mischance

[mis-chans, -chahns]
See more synonyms for mischance on Thesaurus.com

Origin of mischance

1250–1300; mis-1 + chance; replacing Middle English mescheance < Old French
Dictionary.com Unabridged Based on the Random House Unabridged Dictionary, © Random House, Inc. 2018


Examples from the Web for mischance

Historical Examples of mischance

  • We can convey the intelligence of your mischance to her: the porter will befriend you.

    Calderon The Courtier

    Edward Bulwer-Lytton

  • By some mischance, it had been left lying on the parlour floor, and become forgotten.

    Self-Help

    Samuel Smiles

  • Arriving in Damascus they both stay at the same Hotel: mischance second.

    The Book of Khalid

    Ameen Rihani

  • But, first of all, we must beware lest we meet with some mischance.

  • Now we have wept over our mischance, we will bury it and look to the future.

    An Orkney Maid

    Amelia Edith Huddleston Barr


British Dictionary definitions for mischance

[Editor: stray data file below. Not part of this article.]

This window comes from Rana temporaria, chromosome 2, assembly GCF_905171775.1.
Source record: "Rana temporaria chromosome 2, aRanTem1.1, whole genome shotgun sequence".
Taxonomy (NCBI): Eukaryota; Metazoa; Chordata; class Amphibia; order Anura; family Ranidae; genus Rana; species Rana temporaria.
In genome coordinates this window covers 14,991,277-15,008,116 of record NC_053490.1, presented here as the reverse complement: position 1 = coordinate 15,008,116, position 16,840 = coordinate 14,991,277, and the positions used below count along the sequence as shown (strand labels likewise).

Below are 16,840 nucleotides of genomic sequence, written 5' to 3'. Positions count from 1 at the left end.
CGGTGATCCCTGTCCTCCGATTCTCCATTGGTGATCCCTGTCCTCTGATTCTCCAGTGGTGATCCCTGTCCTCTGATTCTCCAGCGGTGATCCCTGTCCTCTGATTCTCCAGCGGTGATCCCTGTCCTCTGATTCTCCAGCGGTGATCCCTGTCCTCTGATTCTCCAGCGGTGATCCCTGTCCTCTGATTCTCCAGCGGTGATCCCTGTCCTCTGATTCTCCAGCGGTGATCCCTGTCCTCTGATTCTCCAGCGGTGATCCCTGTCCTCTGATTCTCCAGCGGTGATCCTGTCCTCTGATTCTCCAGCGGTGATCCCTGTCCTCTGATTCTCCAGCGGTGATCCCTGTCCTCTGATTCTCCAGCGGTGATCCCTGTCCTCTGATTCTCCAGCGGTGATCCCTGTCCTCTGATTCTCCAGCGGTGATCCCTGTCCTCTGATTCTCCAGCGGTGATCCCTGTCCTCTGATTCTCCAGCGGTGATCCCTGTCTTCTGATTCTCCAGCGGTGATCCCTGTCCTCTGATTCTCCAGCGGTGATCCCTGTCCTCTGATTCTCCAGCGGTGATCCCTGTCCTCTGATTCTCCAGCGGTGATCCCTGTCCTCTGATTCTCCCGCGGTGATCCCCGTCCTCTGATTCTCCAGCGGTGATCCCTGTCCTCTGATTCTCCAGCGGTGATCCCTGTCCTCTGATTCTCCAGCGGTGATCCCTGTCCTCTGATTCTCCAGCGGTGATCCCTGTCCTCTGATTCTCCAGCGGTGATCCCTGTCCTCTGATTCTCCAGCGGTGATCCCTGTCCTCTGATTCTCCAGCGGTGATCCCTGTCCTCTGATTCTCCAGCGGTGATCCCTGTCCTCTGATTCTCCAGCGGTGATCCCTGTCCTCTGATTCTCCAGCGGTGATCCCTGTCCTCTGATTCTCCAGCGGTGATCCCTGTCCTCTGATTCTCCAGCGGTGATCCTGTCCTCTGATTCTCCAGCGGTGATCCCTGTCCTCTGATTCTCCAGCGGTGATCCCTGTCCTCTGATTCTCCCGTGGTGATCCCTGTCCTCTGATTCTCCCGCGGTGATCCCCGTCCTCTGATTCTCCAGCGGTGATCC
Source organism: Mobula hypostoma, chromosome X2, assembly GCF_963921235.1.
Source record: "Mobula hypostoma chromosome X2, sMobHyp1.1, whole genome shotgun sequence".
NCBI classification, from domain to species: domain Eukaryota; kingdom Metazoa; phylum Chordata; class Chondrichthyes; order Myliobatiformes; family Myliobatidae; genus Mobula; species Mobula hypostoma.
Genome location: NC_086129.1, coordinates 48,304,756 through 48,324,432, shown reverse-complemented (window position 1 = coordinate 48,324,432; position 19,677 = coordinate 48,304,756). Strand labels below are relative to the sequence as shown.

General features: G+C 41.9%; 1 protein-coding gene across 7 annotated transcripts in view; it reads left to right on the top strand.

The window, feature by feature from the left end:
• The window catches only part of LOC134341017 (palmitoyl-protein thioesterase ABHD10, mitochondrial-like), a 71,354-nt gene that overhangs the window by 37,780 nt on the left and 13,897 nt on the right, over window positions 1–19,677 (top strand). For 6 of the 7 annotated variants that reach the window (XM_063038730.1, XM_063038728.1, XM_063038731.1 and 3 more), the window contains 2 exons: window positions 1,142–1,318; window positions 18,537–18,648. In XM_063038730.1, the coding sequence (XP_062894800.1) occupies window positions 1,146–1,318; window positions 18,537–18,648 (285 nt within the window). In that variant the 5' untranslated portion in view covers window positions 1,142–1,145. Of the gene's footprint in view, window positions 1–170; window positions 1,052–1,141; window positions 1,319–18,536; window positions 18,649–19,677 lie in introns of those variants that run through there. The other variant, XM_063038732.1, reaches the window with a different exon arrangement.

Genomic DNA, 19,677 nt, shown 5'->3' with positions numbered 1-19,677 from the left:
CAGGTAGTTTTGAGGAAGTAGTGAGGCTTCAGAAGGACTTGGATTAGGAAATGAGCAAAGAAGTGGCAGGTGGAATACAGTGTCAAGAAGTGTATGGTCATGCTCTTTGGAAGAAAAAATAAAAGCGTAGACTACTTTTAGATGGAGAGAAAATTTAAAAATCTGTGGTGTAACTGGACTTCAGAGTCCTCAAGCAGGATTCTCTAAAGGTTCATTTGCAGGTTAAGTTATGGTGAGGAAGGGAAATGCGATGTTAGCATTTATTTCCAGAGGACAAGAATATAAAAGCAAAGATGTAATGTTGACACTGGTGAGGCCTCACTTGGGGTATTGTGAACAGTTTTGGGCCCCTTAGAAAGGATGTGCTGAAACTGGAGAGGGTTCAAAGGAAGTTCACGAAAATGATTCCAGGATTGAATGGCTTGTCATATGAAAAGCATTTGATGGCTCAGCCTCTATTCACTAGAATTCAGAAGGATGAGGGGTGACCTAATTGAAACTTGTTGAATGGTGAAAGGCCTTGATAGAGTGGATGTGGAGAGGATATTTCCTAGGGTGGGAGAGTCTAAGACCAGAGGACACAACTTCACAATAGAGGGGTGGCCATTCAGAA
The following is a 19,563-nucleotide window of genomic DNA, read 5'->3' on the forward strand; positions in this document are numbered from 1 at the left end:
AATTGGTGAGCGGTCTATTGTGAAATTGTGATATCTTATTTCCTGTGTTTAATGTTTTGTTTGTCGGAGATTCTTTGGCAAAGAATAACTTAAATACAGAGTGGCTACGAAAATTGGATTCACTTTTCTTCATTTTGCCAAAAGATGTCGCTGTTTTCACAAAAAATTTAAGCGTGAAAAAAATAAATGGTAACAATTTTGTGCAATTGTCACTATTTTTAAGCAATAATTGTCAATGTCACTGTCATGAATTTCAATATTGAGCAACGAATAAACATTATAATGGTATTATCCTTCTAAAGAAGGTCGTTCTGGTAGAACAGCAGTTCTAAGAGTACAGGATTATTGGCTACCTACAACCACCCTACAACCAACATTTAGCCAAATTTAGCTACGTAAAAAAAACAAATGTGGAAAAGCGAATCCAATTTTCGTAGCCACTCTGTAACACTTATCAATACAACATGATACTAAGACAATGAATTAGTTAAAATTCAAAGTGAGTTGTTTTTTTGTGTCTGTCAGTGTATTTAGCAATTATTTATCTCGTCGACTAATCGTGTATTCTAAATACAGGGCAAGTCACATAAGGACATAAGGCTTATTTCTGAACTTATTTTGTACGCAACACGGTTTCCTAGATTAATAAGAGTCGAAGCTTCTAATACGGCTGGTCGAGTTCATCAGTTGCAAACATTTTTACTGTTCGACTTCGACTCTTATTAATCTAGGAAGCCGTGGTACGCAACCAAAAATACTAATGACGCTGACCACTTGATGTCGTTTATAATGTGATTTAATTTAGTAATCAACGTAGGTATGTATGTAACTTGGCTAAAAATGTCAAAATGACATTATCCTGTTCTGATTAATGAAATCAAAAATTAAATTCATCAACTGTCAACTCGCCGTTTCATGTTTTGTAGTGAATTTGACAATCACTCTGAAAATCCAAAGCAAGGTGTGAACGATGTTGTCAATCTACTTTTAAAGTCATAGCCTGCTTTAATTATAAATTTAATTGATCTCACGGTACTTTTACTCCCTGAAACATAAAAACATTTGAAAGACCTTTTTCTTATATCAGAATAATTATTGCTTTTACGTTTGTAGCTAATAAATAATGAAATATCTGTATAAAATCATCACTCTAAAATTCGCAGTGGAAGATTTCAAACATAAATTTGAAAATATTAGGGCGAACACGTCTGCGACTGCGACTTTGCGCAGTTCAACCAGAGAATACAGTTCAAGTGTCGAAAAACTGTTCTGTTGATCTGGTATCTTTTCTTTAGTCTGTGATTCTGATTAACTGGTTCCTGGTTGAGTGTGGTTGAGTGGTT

mischance

noun
  1. bad luck
  2. a stroke of bad luck
Collins English Dictionary - Complete & Unabridged 2012 Digital Edition © William Collins Sons & Co. Ltd. 1979, 1986 © HarperCollins Publishers 1998, 2000, 2003, 2005, 2006, 2007, 2009, 2012

Word Origin and History for mischance
n.

c.1300, from Old French mescheance "misfortune, mishap, accident; wickedness, malice," from Vulgar Latin *minuscadentiam; see mis- (2) + chance (n.). Now usually "bad luck;" formerly much stronger: "calamity, disaster."

v.

1540s, from mis- (1) + chance (v.). Related: Mischanced; mischancing.

Online Etymology Dictionary, © 2010 Douglas Harper